THIS WEEK'S TOP STORIES
Schools: Students organize march against bullying
By Roger Greene
Students from the four Waccamaw Neck public schools will take an active part in helping to eliminate bullying next weekend.
The Waccamaw Middle School student council has organized STOMP Out Bullying. It will begin April 28 at 11 a.m. with a walk from the school. A family fun event will follow, including refreshments, face painting, a dunk tank and music, as well as information related to the problem of bullying in schools.
A series of events this year at the Waccamaw schools and around the district have focused attention on bullying. At the middle school, students met in small groups for discussions about the problem.
“It takes a lot of collaboration and cooperation to bring an event like this together,” said Richard Gehrman, the student council advisor at Waccamaw Middle. “Bullying is a problem that we all must work together to solve. We have to create an environment where it won’t be tolerated.”
The STOMP Out Bullying program has been trademarked by Love Our Children USA, a nonprofit organization that has been dedicated to curbing violence against children for more than a decade.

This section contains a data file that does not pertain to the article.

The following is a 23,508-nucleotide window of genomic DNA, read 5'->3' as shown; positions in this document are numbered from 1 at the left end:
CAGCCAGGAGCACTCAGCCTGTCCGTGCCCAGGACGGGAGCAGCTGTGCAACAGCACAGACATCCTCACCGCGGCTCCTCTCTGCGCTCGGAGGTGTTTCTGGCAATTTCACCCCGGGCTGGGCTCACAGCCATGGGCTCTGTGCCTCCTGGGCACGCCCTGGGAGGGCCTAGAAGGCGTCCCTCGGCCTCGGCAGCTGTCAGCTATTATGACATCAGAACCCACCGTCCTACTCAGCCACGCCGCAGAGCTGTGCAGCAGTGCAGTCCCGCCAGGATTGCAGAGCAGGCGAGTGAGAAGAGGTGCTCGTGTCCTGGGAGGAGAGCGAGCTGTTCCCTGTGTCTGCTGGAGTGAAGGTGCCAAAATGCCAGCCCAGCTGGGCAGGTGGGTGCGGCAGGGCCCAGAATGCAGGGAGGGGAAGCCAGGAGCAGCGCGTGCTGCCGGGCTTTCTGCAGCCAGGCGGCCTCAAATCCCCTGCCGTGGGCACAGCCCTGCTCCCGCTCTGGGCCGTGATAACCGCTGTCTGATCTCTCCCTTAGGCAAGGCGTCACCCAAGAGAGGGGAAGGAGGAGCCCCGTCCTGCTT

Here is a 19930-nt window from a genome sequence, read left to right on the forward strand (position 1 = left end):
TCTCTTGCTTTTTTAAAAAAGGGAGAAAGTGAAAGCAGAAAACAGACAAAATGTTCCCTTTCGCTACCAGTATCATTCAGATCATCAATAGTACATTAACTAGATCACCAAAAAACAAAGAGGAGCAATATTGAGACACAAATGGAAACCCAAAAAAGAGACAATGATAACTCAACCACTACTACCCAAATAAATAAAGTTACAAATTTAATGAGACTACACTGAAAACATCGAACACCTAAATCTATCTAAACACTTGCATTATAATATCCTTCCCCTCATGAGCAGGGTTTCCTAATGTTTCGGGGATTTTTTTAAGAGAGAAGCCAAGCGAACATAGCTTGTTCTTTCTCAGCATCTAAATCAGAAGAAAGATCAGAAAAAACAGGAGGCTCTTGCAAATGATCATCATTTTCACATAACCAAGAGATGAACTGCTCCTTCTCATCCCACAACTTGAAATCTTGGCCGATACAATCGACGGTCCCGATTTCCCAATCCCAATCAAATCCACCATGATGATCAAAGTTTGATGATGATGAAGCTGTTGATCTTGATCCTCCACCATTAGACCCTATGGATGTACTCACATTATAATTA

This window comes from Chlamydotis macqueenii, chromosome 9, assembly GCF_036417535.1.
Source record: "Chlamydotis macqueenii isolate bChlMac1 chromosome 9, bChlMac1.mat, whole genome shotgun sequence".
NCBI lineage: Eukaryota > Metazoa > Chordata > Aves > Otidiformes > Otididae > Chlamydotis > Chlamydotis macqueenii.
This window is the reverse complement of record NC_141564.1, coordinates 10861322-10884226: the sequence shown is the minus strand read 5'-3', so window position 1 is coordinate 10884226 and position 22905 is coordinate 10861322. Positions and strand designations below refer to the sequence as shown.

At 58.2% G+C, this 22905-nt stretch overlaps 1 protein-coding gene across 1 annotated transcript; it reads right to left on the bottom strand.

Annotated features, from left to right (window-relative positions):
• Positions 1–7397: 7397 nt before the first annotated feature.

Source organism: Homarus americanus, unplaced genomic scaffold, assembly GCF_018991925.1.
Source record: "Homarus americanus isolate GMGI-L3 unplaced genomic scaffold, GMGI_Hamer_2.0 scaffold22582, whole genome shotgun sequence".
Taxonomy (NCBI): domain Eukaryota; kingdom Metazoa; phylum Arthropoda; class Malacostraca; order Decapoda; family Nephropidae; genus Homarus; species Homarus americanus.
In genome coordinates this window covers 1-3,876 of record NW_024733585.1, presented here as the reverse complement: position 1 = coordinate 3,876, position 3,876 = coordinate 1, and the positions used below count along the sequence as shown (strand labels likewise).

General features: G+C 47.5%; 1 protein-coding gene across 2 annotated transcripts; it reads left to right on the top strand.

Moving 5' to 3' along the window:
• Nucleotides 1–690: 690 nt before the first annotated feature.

Blake Graham, a senior at Waccamaw High, serves as one of group’s teen ambassadors.
Graham has worked alongside the middle school student council to help organize the anti-bullying activities, and the event has also drawn support from the Georgetown County Sheriff’s Office, Midway Fire and Rescue, local PTAs and students and parents from all four Waccamaw schools.
“It’s good that [the event] is taking place at the middle school,” Graham said. “That is the level, along with later in elementary school, where bullying tends to start. We need to educate students in those age groups on what bullying is. The sooner they are able to recognize it, the sooner they will be able to put an end to the problem.”
Participating students are asked to wear a school spirit shirt to represent their school and will receive a wristband to show their support for the anti-bullying effort. The event is not sponsored by staff, so students from the elementary, intermediate and middle schools must be accompanied by an adult.